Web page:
Scottsdale Taxpayers to Pay $3.1 Million More For Police Pensions, Plus $1.4 Million For Healthcare
Scottsdale pensions, health-care costs expected to rise more than $5 million
May 5, 2015 Arizona Republic
- Scottsdale’s costs for employee health-care coverage and pensions are rising by millions of dollars next fiscal year.
- The council is working on its budget for fiscal 2015-16, which takes effect July 1.
- To offset the increases in health-care, pensions and other areas, the city expects to bring in more revenues.
Scottsdale’s costs for employee health care and pensions are expected to rise by more than $5 million in the coming budget.
The city — and taxpayers — will pay an estimated $3.1 million more toward employee pensions in the Scottsdale Police Department, budget projections show. The spike is partially the result of an Arizona Supreme Court decision that struck down parts of a 2011 state law as unconstitutional.
In addition, the city is facing a $1.4 million jump in health-care costs for employees, according to budget officials.
The projections are included in the city’s proposed budget, which covers the fiscal year starting July 1.
“Health care is a continuing issue for us, even after as many efforts as we have taken to keep everything in check,” Mayor Jim Lane said.
Lane noted that the rising public-safety-pension and health-care costs are not under the city’s control. Cities across the Valley and beyond are facing similar situations as their pension and health-care bills continue to rise, requiring taxpayers to make up the difference, he said.
Scottsdale is projecting increases in revenue sources, such as sales taxes, that will help cover the higher costs.
For that reason and others, City Manager Fritz Behring said Scottsdale is “in pretty good shape” budget-wise. The economy has improved, “but the Council still has to be careful about how they spend each dollar,” he added.
Budget Director Judy Doyle said several factors are fueling the health-care increase, such as increased use of high-cost specialty drugs; fees and regulations from President Barack Obama’s health-care law; more smaller-cost claims; and ordinary medical and pharmacy price increases in the market.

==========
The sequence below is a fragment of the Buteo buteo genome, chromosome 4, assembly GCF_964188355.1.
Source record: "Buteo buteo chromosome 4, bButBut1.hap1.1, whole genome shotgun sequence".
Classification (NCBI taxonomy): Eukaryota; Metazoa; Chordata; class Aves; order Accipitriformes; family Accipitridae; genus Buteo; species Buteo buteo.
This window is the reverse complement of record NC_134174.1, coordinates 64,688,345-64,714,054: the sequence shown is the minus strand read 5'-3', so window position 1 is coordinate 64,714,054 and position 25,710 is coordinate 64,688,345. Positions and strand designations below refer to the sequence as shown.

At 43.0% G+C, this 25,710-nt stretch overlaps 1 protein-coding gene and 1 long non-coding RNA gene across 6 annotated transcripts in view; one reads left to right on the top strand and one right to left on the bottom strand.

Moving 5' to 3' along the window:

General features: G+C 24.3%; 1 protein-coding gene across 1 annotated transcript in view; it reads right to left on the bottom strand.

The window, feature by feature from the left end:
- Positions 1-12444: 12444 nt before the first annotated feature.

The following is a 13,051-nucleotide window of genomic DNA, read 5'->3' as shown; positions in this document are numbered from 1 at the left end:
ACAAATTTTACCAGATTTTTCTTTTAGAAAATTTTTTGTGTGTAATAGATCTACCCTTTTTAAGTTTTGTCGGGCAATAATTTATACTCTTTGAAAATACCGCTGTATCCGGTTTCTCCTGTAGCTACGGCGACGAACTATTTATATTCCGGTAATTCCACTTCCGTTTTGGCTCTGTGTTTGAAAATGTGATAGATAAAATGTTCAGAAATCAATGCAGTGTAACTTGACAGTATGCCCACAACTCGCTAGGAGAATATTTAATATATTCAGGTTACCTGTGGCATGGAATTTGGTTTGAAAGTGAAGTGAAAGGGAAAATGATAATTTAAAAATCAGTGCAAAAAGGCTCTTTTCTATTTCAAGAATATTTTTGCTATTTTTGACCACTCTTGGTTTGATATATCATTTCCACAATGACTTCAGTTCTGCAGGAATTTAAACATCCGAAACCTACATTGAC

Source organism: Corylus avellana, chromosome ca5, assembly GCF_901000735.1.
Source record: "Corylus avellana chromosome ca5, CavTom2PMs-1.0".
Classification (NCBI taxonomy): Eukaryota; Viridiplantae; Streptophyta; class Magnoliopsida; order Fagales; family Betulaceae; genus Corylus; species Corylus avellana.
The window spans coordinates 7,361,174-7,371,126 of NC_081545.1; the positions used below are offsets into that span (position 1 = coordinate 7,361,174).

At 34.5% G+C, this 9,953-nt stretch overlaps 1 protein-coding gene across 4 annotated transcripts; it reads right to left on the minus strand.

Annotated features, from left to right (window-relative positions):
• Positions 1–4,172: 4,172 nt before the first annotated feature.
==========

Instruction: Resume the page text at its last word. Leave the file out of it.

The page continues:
Lane said $255,000 of the spike for health care is a result of requirements in Obama’s Affordable Care Act.
“It’s essentially a charge to cover those who are not insured,” he said.
Scottsdale and employees both contribute money toward pensions for police and fire employees in the Arizona Public Safety Personnel Retirement System.
Employee contribution rates are set by state statute. Employer contribution rates are set each year based on the employer group’s annual actuarial valuation, according to PSPRS.
The cost is not evenly split, with Scottsdale contributing a larger percentage based on the established rates, Lane noted.
Currently, the city contributes about 28.4 percent, compared with employees’ 11.05 percent.
Next fiscal year, Scottsdale will contribute 35.53 percent, vs. 11.65 percent for employees.
Police pension costs also will rise because of an increase in overtime and a Council-approved step pay program for police employees.
Scottsdale also expects to pay an additional $500,000 toward the retirements of employees in the Arizona State Retirement System, which covers most of the city’s remaining workforce.
The rates are actually decreasing for the Arizona State Retirement System, but the dollar impact will rise because of increased wages.
The figures were provided by the city’s budget director.